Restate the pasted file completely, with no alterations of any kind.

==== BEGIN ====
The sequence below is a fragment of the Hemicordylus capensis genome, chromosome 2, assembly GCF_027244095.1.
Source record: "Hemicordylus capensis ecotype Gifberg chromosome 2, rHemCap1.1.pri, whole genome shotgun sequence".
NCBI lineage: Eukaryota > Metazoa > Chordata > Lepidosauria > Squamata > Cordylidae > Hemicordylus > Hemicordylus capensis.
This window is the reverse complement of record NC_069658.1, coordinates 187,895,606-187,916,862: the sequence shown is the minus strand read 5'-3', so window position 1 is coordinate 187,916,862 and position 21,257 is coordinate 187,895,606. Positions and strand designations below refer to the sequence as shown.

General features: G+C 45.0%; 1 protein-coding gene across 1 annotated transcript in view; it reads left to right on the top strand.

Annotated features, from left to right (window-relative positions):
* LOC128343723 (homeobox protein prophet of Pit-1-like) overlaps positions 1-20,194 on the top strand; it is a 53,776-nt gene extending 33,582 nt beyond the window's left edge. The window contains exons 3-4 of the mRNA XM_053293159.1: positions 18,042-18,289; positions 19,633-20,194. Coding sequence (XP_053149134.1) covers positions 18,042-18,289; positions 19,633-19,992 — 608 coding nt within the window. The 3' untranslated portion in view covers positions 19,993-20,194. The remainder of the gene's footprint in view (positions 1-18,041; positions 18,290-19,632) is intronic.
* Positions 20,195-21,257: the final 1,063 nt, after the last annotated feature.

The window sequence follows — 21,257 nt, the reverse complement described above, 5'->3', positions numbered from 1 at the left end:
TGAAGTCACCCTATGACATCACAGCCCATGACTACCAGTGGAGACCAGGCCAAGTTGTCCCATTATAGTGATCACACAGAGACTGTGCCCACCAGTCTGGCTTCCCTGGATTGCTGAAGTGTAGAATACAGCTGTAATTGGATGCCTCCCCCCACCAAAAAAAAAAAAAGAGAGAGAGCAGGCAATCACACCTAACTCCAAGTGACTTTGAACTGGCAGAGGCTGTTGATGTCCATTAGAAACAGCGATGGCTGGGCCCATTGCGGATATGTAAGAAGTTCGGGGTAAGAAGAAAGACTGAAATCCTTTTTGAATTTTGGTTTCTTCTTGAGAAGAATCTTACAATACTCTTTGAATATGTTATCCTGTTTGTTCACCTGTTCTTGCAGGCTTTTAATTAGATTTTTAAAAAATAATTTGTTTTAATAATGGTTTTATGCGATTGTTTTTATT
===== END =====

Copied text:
The sequence below is a fragment of the Hemicordylus capensis genome, chromosome 2, assembly GCF_027244095.1.
Source record: "Hemicordylus capensis ecotype Gifberg chromosome 2, rHemCap1.1.pri, whole genome shotgun sequence".
NCBI lineage: Eukaryota > Metazoa > Chordata > Lepidosauria > Squamata > Cordylidae > Hemicordylus > Hemicordylus capensis.
This window is the reverse complement of record NC_069658.1, coordinates 187,895,606-187,916,862: the sequence shown is the minus strand read 5'-3', so window position 1 is coordinate 187,916,862 and position 21,257 is coordinate 187,895,606. Positions and strand designations below refer to the sequence as shown.

General features: G+C 45.0%; 1 protein-coding gene across 1 annotated transcript in view; it reads left to right on the top strand.

Annotated features, from left to right (window-relative positions):
* LOC128343723 (homeobox protein prophet of Pit-1-like) overlaps positions 1-20,194 on the top strand; it is a 53,776-nt gene extending 33,582 nt beyond the window's left edge. The window contains exons 3-4 of the mRNA XM_053293159.1: positions 18,042-18,289; positions 19,633-20,194. Coding sequence (XP_053149134.1) covers positions 18,042-18,289; positions 19,633-19,992 — 608 coding nt within the window. The 3' untranslated portion in view covers positions 19,993-20,194. The remainder of the gene's footprint in view (positions 1-18,041; positions 18,290-19,632) is intronic.
* Positions 20,195-21,257: the final 1,063 nt, after the last annotated feature.

The window sequence follows — 21,257 nt, the reverse complement described above, 5'->3', positions numbered from 1 at the left end:
TGAAGTCACCCTATGACATCACAGCCCATGACTACCAGTGGAGACCAGGCCAAGTTGTCCCATTATAGTGATCACACAGAGACTGTGCCCACCAGTCTGGCTTCCCTGGATTGCTGAAGTGTAGAATACAGCTGTAATTGGATGCCTCCCCCCACCAAAAAAAAAAAAAGAGAGAGAGCAGGCAATCACACCTAACTCCAAGTGACTTTGAACTGGCAGAGGCTGTTGATGTCCATTAGAAACAGCGATGGCTGGGCCCATTGCGGATATGTAAGAAGTTCGGGGTAAGAAGAAAGACTGAAATCCTTTTTGAATTTTGGTTTCTTCTTGAGAAGAATCTTACAATACTCTTTGAATATGTTATCCTGTTTGTTCACCTGTTCTTGCAGGCTTTTAATTAGATTTTTAAAAAATAATTTGTTTTAATAATGGTTTTATGCGATTGTTTTTATT